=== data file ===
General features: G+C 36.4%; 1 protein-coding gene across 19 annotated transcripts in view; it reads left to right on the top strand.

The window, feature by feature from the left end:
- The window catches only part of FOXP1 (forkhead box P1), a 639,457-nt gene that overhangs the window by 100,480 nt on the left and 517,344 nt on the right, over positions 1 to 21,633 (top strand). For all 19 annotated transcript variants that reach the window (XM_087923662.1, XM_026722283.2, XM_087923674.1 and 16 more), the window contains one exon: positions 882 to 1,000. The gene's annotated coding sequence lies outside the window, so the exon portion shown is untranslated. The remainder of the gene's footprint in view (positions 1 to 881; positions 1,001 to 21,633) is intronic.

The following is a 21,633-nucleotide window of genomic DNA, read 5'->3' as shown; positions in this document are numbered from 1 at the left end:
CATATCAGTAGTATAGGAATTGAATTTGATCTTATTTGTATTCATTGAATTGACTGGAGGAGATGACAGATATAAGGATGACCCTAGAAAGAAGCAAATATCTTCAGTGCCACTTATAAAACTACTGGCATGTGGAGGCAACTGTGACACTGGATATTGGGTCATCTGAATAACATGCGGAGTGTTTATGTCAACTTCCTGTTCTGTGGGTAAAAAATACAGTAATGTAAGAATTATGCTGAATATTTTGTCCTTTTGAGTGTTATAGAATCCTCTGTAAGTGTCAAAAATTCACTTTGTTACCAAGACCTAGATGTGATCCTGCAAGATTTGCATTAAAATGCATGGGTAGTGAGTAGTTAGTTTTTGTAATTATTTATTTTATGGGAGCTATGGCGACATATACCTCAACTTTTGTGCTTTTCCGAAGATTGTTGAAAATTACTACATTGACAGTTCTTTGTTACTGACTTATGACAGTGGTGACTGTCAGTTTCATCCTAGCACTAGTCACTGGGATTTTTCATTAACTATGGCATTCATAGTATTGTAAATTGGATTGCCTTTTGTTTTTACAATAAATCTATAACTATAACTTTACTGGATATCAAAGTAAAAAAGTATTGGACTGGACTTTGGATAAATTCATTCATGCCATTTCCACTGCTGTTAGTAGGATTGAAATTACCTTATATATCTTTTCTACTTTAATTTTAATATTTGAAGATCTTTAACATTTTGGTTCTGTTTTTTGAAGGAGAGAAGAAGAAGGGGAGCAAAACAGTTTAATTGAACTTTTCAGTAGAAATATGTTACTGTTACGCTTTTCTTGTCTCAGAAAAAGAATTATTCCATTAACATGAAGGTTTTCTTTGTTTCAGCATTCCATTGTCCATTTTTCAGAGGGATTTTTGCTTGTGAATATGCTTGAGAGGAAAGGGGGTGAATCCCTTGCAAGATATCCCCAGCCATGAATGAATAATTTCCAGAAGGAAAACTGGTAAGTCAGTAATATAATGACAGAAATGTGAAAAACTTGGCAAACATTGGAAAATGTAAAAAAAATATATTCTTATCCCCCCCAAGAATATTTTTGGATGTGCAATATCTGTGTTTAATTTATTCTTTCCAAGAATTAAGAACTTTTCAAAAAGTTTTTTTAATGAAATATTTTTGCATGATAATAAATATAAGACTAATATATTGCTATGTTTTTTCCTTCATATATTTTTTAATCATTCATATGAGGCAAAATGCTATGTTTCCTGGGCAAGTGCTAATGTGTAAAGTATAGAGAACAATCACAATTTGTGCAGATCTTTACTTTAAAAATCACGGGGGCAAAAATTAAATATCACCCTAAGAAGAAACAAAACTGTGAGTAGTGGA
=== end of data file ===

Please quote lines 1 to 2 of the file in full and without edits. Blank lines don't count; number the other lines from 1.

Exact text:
General features: G+C 36.4%; 1 protein-coding gene across 19 annotated transcripts in view; it reads left to right on the top strand.

The window, feature by feature from the left end: